840. Connie - Connie Francis
I first learned about Connie Francis in 1975, thanks to a TV commercial for this 25-track two-record set (or two 8-track tapes) from Sessions. Known to many as "The First Lady of Rock & Roll," Francis certainly earned that title by becoming the first female to top the Billboard Hot 100, with "Everybody's Somebody's Fool." She would later have two more #1 hits, "My Heart Has Mind of Its Own" and "Don't Break the Heart That Loves You." But if you saw the commercial, you know there was so much more, including "My Happiness" (#2), "Who's Sorry Now" (#4 U.S., #1 U.K.), "Where the Boys Are" (#4), "Lipstick on Your Collar" (#5), "Together" (#6), "Among My Souvenirs" (#7), "Many Tears Ago" (#7), "Breakin' in a Brand New Broken Heart" (#7), "Second Hand Love" (#7), "Mama" (#8 U.S., #1 U.K.), "Frankie" (#9), "Vacation" (#9), and "When the Boy in Your Arms (Is the Boy in Your Heart" (#10). This collection included every one of 'em, plus "Stupid Cupid," which stalled at #14 in the States but topped the U.K. chart for six weeks. And those were just the Top 10 hits; Connie had 67 Hot 100 hits overall, 35 of which reached the Top 40. Her last single of note, "(Should I) Tie a Yellow Ribbon Round the Old Oak Tree?," was an answer record to the Tony Orlando & Dawn smash ... alas, it only went to #104. ApologetiX has never done any Connie Francis songs, but Keely Singer, who has sung lead female vocals on a number of our parodies, has done a Connie Francis tribute show, accompanied by our friend Greg Macaluso, who has played piano and keyboards on a number of our parodies. I saw that show myself in 2019, and it was quite impressive, not just for Keely's stellar vocals (and Greg's great playing) but also for her knowledge of Connie's career and her ability to sing some of Connie's foreign-language hits as well. Although we've never spoofed Connie Francis, SCTV did. I have to admit, this 1979 clip had me laughing when I saw it: https://www.youtube.com/watch?v=1aVSR2xQPEw

841. Neil Sedaka's Greatest Hits - Neil Sedaka
Eleven years before Led Zeppelin unleashed the most requested rock song of the 70's, singer-songwriter Neil Sedaka had a Top 10 hit with his own "Stairway to Heaven" (#9). It was the second of six Top 10 singles he put out between 1959 and 1962, along with "Oh! Carol" (#9), "Calendar Girl" (#4), "Happy Birthday, Sweet Sixteen" (#6), "Breaking Up Is Hard to Do" (#1), and "Next Door to an Angel" (#5). But those songs aren't on Neil Sedaka's Greatest Hits, which focuses on the music he released on Elton John's Rocket Records label during his surprising career resurgence from 1974-76. That's the Neil Sedaka I grew up with ... most notably a pair of #1 hits from the first and fourth quarters of '75: "Laughter in the Rain" and "Bad Blood" (with uncredited backing vocals by Elton). Neil Sedaka's Greatest Hits came out in the fall of '77 and includes both of those songs plus the five other Top 40 hits he had during that time: "The Immigrant" (#22 pop, #1 adult contemporary), "That's When the Music Takes Me" (#27 pop, #7 AC), a slowed-down remake of "Breaking Up Is Hard to Do" (#8 pop, #1 AC), "Love in the Shadows" (#16 pop, #4 AC), and "Steppin' Out" (#36 pop, #45 AC), which also features Elton on backing vocals. I guess I should mention here that Led Zeppelin's "Immigrant Song" came out over four years before Sedaka's "The Immigrant." They're both great tunes, though. And, believe it or not, Neil's first album (released in 1959), was actually titled Rock with Sedaka. I'm serious; look it up! Of course, nobody has ever confused him with Robert Plant or Jimmy Page, but back in the 70's, I really did think he looked an awful lot like Bob on Sesame Street. This compilation also included the original versions of three other Sedaka songs that other artists had big hits with in '75 and '76: "Love Will Keep Us Together" (#1) and "Lonely Night (Angel Face)" (#3 pop, #1 AC) by Captain & Tennille and "Solitaire" by Carpenters (#17 pop, #1 AC). Neil had one last Top 40 hit in 1980, "Should've Never Let You Go" (#19 pop, #3 AC), with his daughter, Dara. He also helped with the English translation of the lyrics of ABBA's first hit outside of Sweden, "Ring Ring" (#1 Sweden, #2 Norway and Austria, #5 Netherlands, #7 Australia, #32 U.K.)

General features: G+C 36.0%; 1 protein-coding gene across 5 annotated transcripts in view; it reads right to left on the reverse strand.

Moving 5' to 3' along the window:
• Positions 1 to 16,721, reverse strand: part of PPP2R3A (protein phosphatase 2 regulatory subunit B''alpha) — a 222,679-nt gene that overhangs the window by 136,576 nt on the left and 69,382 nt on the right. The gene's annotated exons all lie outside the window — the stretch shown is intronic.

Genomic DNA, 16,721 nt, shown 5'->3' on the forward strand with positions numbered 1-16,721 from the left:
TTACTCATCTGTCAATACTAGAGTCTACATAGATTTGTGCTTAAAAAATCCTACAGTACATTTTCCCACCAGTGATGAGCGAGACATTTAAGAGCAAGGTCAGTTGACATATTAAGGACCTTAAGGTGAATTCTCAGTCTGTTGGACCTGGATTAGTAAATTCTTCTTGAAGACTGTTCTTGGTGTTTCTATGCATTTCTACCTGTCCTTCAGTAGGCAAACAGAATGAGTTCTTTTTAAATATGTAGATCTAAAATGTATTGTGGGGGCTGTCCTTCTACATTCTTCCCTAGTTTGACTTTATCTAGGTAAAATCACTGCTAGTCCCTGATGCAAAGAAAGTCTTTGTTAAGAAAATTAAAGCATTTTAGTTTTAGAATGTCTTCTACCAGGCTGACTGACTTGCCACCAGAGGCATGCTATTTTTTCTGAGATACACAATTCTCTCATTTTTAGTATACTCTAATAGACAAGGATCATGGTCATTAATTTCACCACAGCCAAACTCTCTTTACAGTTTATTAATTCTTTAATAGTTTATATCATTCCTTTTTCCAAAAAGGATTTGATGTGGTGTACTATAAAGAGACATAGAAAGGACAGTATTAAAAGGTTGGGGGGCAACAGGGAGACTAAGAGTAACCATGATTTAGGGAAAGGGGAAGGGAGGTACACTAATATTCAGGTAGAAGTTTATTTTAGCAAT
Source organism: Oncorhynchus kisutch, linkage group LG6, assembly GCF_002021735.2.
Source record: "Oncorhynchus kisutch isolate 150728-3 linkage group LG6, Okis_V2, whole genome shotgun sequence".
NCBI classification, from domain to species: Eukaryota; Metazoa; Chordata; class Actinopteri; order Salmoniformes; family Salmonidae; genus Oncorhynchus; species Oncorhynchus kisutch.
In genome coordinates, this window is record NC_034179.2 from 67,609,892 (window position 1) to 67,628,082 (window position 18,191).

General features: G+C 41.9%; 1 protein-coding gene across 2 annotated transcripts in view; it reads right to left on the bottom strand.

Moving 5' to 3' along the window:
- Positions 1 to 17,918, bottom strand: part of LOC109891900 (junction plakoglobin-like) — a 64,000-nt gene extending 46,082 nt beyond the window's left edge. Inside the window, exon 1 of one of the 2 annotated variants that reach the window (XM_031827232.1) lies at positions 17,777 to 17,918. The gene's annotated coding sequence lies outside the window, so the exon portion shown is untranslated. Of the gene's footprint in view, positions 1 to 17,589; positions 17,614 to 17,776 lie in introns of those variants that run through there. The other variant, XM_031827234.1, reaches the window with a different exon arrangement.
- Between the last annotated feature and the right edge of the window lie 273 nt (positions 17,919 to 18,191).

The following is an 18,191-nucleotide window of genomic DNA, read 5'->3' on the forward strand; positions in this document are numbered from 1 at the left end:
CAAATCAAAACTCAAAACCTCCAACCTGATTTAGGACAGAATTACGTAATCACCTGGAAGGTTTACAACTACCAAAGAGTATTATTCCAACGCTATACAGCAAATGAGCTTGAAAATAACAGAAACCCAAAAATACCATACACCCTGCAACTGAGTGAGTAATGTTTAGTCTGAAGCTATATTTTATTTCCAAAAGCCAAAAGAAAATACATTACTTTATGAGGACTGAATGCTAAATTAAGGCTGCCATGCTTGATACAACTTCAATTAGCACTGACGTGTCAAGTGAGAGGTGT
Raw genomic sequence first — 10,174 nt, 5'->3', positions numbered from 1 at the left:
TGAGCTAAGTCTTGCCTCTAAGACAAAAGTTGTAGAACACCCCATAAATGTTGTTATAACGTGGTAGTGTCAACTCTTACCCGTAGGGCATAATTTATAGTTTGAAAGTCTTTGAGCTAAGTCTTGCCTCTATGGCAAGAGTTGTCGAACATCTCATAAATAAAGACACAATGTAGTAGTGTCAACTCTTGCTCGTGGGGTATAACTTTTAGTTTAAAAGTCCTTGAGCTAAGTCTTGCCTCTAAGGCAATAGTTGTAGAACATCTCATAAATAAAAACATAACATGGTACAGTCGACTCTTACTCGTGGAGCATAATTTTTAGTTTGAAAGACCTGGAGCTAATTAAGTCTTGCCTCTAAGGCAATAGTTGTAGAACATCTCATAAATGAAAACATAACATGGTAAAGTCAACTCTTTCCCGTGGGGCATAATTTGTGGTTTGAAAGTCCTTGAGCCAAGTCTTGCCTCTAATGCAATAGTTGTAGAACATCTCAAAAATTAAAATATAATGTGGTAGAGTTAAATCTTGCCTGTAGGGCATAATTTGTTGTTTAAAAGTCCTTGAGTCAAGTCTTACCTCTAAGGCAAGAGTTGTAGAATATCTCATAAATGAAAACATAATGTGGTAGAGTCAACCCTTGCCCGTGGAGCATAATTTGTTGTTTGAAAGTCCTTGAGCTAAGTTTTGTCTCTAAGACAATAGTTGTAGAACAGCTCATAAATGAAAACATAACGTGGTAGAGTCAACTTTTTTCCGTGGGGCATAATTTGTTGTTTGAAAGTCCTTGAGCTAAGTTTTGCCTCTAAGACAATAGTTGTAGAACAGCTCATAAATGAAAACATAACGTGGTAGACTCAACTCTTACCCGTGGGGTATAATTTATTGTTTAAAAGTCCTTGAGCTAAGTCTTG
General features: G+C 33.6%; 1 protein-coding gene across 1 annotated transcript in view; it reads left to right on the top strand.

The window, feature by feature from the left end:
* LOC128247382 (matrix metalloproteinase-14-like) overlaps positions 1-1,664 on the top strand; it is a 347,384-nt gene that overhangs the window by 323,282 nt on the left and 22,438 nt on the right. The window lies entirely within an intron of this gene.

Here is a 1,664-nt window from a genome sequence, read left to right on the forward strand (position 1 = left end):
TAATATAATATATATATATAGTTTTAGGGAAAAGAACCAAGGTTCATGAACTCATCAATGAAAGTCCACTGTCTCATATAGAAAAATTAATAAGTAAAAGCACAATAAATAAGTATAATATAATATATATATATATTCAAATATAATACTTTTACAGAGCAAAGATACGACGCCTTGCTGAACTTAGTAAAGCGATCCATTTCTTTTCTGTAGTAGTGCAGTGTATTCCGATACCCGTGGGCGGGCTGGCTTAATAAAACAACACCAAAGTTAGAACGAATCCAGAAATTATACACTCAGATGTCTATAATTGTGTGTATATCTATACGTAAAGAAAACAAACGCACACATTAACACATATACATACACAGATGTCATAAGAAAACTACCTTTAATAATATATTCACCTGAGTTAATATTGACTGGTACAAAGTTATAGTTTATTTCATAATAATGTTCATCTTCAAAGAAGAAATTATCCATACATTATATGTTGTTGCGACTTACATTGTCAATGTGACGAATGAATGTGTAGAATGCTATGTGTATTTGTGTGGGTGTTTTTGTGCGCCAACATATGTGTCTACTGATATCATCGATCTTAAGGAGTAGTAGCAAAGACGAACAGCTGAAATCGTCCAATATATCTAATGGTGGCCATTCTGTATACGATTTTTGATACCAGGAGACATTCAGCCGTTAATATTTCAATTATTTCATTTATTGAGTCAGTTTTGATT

Note: Just because the albums on my list influenced me back then doesn't mean I give them all a blanket endorsement now. I started actively listening to music in the early 70's and didn't become a born-again Christian until early '88. However, I hope you'll see (as I do) how God's hand was at work behind the scenes from the start, preparing me for the work I believe He intended for me to do.